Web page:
This gem fell from the lips of Matthew Evan’s (Tasmania’s Gourmet Farmer) so I blame him for my penchant for a biscuit with my cup of tea. It’s the bipolar opposite to the boring old “a moment on your lips a lifetime on your hips.” I salute you Matthew Evans but am acutely aware that you chase pigs around the farm and dig turnips form your fields before your cup of tea. I do not.
Since my office and backyard are devoid of turnips and pigs, I suppose a little caution is required when selecting my morning tea accompaniment. There are countless recipes for Bliss Balls and muesli bars but at this time of year, there is an opportunity to take something directly from nature and simply “heat and eat.” This is where the humble chestnut comes in.
Chestnuts are the ultimate “grab n go” indulgence food. As sweet as cake, as satisfying as a biscuit, as filling as a muffin and better for you than a health food bar.
Just one ingredient recipe….Delicious, sweet, nutritious, no fuss.
The chestnut, unlike other nuts only contains 2% fat (so it’s very different to other nuts). An average chestnut weighs around 15 - 20g (plump in season, although they do vary of course.) I think you could happily eat 2 with a cup of tea (more if you’ve been chasing pigs or small children.)
Eating 2 chestnuts will provide you with 17% of your daily manganese requirements and around 6% of your Thiamin, Folate and B12 requirements.
They are also pretty much a gourmet guarantee for success.
All you need to do to before roasting is place the nuts on a board and cut a cross in the top of the chestnut with a heavy sharp knife. A Chinese style cleaver is ideal and pretend you are chopping through chicken bones - non chopping hand away from the board. Pop them in a hot oven for 30 minutes and voila…the shells peel back, the tender nutty flesh warms and sweetens and the goodness is ready to be savoured. Even if you are not eating immediately, they are best peeled when warm - it's just easier.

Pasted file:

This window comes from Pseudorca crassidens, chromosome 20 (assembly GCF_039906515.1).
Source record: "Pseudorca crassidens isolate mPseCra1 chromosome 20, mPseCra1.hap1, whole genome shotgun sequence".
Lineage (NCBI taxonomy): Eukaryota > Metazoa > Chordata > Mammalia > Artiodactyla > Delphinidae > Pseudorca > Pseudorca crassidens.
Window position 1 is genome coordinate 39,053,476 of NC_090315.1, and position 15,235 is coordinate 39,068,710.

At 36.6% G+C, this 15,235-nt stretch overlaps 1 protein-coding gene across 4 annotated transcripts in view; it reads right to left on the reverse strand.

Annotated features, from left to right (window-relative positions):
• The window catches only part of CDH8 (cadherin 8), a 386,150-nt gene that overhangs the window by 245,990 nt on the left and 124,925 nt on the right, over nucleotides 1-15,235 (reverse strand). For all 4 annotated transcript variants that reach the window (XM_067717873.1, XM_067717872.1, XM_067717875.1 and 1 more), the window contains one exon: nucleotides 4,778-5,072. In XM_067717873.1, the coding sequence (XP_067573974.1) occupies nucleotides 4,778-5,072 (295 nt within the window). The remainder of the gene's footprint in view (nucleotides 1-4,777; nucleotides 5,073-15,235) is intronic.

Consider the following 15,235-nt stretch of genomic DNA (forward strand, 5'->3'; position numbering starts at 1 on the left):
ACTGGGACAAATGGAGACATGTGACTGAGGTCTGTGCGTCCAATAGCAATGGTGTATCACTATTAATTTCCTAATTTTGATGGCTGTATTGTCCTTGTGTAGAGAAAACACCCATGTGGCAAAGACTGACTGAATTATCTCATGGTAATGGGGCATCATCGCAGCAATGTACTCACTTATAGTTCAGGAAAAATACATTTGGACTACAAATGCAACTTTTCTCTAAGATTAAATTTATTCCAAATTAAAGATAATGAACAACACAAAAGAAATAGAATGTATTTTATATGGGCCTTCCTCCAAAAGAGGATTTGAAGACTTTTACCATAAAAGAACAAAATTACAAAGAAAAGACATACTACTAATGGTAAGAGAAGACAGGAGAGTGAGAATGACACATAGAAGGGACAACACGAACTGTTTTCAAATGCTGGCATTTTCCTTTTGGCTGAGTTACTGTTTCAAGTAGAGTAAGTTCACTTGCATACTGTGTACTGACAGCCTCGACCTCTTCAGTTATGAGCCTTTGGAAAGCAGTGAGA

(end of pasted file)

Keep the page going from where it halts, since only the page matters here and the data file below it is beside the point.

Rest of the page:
While they are roasting, pop on the kettle, make a pot of tea and sit back and soak up the earthy goodness of the chestnut and your wholesome cuppa.
The season, alas is almost over so you must be careful when selecting your chestnuts. They are at their peak between March and June. Look for heavy nuts with clean shells. The lighter ones may have started to dry out. You can still cook with these, but they may be better for boiling and pureeing as it adds some water back in. You can spread the puree on toast with some pear or use it in cakes instead of banana or to replace butter and sugar.